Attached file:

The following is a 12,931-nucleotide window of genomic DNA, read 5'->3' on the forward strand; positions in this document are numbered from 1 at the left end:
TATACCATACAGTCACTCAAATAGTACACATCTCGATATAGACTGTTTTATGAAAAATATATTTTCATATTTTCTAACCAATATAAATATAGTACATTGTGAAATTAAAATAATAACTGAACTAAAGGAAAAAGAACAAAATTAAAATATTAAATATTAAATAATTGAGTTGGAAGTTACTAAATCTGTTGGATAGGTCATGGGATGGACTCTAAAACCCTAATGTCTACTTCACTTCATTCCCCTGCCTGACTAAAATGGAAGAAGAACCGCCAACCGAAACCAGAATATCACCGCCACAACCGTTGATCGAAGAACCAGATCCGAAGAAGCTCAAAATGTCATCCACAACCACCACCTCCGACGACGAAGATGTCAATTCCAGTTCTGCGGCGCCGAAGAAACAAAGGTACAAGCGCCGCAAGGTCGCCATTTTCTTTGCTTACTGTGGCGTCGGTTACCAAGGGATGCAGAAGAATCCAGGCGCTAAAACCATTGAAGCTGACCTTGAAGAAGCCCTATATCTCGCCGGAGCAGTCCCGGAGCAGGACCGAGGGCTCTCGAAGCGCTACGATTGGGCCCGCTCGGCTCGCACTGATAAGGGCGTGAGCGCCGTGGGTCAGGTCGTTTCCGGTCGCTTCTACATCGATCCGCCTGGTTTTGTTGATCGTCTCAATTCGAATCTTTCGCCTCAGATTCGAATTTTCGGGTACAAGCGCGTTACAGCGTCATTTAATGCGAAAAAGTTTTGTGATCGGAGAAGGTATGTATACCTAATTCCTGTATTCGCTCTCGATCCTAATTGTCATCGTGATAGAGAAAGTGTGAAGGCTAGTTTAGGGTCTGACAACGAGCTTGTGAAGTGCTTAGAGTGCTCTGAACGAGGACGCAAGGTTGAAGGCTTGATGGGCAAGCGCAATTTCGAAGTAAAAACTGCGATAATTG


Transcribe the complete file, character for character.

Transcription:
The following is a 12,931-nucleotide window of genomic DNA, read 5'->3' on the forward strand; positions in this document are numbered from 1 at the left end:
TATACCATACAGTCACTCAAATAGTACACATCTCGATATAGACTGTTTTATGAAAAATATATTTTCATATTTTCTAACCAATATAAATATAGTACATTGTGAAATTAAAATAATAACTGAACTAAAGGAAAAAGAACAAAATTAAAATATTAAATATTAAATAATTGAGTTGGAAGTTACTAAATCTGTTGGATAGGTCATGGGATGGACTCTAAAACCCTAATGTCTACTTCACTTCATTCCCCTGCCTGACTAAAATGGAAGAAGAACCGCCAACCGAAACCAGAATATCACCGCCACAACCGTTGATCGAAGAACCAGATCCGAAGAAGCTCAAAATGTCATCCACAACCACCACCTCCGACGACGAAGATGTCAATTCCAGTTCTGCGGCGCCGAAGAAACAAAGGTACAAGCGCCGCAAGGTCGCCATTTTCTTTGCTTACTGTGGCGTCGGTTACCAAGGGATGCAGAAGAATCCAGGCGCTAAAACCATTGAAGCTGACCTTGAAGAAGCCCTATATCTCGCCGGAGCAGTCCCGGAGCAGGACCGAGGGCTCTCGAAGCGCTACGATTGGGCCCGCTCGGCTCGCACTGATAAGGGCGTGAGCGCCGTGGGTCAGGTCGTTTCCGGTCGCTTCTACATCGATCCGCCTGGTTTTGTTGATCGTCTCAATTCGAATCTTTCGCCTCAGATTCGAATTTTCGGGTACAAGCGCGTTACAGCGTCATTTAATGCGAAAAAGTTTTGTGATCGGAGAAGGTATGTATACCTAATTCCTGTATTCGCTCTCGATCCTAATTGTCATCGTGATAGAGAAAGTGTGAAGGCTAGTTTAGGGTCTGACAACGAGCTTGTGAAGTGCTTAGAGTGCTCTGAACGAGGACGCAAGGTTGAAGGCTTGATGGGCAAGCGCAATTTCGAAGTAAAAACTGCGATAATTG